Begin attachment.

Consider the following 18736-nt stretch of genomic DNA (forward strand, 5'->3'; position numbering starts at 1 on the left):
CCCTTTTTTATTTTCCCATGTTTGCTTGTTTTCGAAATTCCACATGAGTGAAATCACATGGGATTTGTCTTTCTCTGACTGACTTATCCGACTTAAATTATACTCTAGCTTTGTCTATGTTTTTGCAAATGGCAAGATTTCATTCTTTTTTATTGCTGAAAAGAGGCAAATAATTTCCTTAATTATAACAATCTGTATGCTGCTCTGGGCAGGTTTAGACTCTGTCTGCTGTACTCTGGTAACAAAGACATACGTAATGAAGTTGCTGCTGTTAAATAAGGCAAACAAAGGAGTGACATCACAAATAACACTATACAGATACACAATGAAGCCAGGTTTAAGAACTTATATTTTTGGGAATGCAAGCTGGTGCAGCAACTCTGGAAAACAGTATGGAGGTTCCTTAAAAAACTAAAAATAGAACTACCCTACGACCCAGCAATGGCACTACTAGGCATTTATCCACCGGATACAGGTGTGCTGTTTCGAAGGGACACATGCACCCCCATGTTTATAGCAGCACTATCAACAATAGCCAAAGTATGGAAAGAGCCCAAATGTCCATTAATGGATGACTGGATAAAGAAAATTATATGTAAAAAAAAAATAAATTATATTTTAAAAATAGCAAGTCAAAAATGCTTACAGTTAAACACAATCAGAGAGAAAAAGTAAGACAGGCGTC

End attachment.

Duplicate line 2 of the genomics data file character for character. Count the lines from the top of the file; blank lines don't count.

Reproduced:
CCCTTTTTTATTTTCCCATGTTTGCTTGTTTTCGAAATTCCACATGAGTGAAATCACATGGGATTTGTCTTTCTCTGACTGACTTATCCGACTTAAATTATACTCTAGCTTTGTCTATGTTTTTGCAAATGGCAAGATTTCATTCTTTTTTATTGCTGAAAAGAGGCAAATAATTTCCTTAATTATAACAATCTGTATGCTGCTCTGGGCAGGTTTAGACTCTGTCTGCTGTACTCTGGTAACAAAGACATACGTAATGAAGTTGCTGCTGTTAAATAAGGCAAACAAAGGAGTGACATCACAAATAACACTATACAGATACACAATGAAGCCAGGTTTAAGAACTTATATTTTTGGGAATGCAAGCTGGTGCAGCAACTCTGGAAAACAGTATGGAGGTTCCTTAAAAAACTAAAAATAGAACTACCCTACGACCCAGCAATGGCACTACTAGGCATTTATCCACCGGATACAGGTGTGCTGTTTCGAAGGGACACATGCACCCCCATGTTTATAGCAGCACTATCAACAATAGCCAAAGTATGGAAAGAGCCCAAATGTCCATTAATGGATGACTGGATAAAGAAAATTATATGTAAAAAAAAAATAAATTATATTTTAAAAATAGCAAGTCAAAAATGCTTACAGTTAAACACAATCAGAGAGAAAAAGTAAGACAGGCGTC